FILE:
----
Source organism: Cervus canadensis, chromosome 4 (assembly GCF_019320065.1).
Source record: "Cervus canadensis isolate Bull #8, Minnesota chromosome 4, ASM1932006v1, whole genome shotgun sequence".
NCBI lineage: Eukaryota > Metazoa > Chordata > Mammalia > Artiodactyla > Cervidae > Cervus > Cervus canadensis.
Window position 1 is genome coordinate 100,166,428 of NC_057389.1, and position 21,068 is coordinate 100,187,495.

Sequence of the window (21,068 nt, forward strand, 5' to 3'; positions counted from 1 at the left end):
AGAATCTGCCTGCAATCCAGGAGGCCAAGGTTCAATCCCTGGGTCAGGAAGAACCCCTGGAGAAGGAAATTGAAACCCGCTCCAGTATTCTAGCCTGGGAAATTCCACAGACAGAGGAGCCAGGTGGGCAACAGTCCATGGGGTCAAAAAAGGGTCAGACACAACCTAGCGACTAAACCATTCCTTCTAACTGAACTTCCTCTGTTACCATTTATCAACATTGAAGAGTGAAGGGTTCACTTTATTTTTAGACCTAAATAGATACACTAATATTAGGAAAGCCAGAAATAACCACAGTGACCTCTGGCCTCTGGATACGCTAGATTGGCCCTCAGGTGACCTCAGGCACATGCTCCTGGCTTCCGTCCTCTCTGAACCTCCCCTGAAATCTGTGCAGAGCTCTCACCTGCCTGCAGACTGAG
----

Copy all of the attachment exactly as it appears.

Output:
Source organism: Cervus canadensis, chromosome 4 (assembly GCF_019320065.1).
Source record: "Cervus canadensis isolate Bull #8, Minnesota chromosome 4, ASM1932006v1, whole genome shotgun sequence".
NCBI lineage: Eukaryota > Metazoa > Chordata > Mammalia > Artiodactyla > Cervidae > Cervus > Cervus canadensis.
Window position 1 is genome coordinate 100,166,428 of NC_057389.1, and position 21,068 is coordinate 100,187,495.

Sequence of the window (21,068 nt, forward strand, 5' to 3'; positions counted from 1 at the left end):
AGAATCTGCCTGCAATCCAGGAGGCCAAGGTTCAATCCCTGGGTCAGGAAGAACCCCTGGAGAAGGAAATTGAAACCCGCTCCAGTATTCTAGCCTGGGAAATTCCACAGACAGAGGAGCCAGGTGGGCAACAGTCCATGGGGTCAAAAAAGGGTCAGACACAACCTAGCGACTAAACCATTCCTTCTAACTGAACTTCCTCTGTTACCATTTATCAACATTGAAGAGTGAAGGGTTCACTTTATTTTTAGACCTAAATAGATACACTAATATTAGGAAAGCCAGAAATAACCACAGTGACCTCTGGCCTCTGGATACGCTAGATTGGCCCTCAGGTGACCTCAGGCACATGCTCCTGGCTTCCGTCCTCTCTGAACCTCCCCTGAAATCTGTGCAGAGCTCTCACCTGCCTGCAGACTGAG